China approves 7 new free trade zones in bid to open economy

An employee at an electronic products factory in Huzhou in Zhejiang province.
An employee at an electronic products factory in Huzhou in Zhejiang province.PHOTO: REUTERS

BEIJING (REUTERS) - China's State Council, the country's Cabinet, has approved the establishment of seven new free trade zones to prepare for further opening up of its economy, the commerce ministry said on Friday (March 31).

The new free trade zones (FTZs) will be in Liaoning, Zhejiang, Henan, Hubei, Sichuan and Shaanxi provinces, as well as Chongqing municipality, a document issued in Beijing showed.

"We are building free trade zones with the aim of creating reform experiences that can be replicated throughout the country and conducting risk testing for openness throughout the country," vice-commerce minister Wang Shouwen told a news conference.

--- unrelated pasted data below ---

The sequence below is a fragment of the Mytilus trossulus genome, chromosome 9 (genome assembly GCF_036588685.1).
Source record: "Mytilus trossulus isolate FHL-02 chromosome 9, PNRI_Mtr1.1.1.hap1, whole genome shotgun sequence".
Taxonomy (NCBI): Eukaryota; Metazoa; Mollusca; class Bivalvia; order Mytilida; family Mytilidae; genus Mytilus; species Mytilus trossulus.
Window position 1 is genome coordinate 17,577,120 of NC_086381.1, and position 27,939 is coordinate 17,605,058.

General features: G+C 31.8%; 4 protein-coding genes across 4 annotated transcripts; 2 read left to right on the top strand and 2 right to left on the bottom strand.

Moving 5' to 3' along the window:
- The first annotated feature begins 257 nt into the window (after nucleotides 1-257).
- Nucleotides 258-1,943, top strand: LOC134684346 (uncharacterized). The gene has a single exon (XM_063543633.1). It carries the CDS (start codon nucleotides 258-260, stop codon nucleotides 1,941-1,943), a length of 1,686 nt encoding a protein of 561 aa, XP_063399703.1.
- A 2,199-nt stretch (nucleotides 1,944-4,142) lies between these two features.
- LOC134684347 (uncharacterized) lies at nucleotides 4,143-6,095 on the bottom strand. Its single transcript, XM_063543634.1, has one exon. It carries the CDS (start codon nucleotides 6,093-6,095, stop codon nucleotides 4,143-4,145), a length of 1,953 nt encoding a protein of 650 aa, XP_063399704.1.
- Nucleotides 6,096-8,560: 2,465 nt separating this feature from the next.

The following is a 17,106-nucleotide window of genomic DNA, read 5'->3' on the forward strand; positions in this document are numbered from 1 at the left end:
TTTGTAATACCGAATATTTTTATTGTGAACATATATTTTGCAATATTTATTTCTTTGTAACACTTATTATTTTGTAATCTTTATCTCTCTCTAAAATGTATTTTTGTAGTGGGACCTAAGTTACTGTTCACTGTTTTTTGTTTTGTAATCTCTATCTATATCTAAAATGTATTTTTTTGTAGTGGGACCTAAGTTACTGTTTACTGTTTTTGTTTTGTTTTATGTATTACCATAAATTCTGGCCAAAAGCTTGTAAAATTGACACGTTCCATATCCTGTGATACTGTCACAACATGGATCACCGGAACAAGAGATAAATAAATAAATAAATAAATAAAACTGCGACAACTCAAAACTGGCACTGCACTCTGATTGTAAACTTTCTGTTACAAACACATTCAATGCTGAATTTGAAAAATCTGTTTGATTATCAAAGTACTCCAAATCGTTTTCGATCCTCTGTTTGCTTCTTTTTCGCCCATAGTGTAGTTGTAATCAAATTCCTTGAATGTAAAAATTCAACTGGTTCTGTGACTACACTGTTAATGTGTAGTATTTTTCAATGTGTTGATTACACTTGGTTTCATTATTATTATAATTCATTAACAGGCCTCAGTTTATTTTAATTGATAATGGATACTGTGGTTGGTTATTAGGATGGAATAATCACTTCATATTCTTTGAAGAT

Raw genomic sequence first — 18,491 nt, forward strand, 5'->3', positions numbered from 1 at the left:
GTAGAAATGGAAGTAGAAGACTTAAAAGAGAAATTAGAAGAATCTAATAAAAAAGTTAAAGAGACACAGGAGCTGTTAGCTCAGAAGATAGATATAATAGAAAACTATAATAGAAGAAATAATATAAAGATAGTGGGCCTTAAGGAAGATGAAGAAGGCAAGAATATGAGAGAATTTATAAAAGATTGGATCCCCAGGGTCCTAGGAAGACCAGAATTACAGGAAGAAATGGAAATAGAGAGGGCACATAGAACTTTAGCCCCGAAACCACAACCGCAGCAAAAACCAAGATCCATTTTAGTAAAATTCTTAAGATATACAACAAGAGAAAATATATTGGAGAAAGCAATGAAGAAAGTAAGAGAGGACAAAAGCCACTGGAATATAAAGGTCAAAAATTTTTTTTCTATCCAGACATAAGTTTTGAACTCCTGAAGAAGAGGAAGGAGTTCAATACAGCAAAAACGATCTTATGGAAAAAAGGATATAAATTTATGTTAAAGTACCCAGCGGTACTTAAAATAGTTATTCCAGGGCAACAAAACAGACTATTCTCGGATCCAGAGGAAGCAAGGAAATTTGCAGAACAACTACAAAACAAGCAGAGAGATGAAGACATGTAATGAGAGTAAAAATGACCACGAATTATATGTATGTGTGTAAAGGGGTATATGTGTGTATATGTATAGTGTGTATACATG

Chinese leaders have pledged to open the world's second-largest economy wider to foreign investors.

The latest approvals brought the total number of Chinese free trade zones to 11.

China set up its first FTZ in Shanghai in 2013, and opened them in Guangdong, Fujian and Tianjin in 2014.

The new FTZs will learn from the reform experiences in Shanghai and other existing zones, but will have different priorities, Wang said.

Zhejiang's FTZ will focus on international maritime services and international oil storage, while Liaoning will focus on deepening state firm reform, he said.

Chongqing's FTZ will aim to promote the development of China's "One Belt, One Road" initiative while Henan will focus on international logistics and transportation, he added.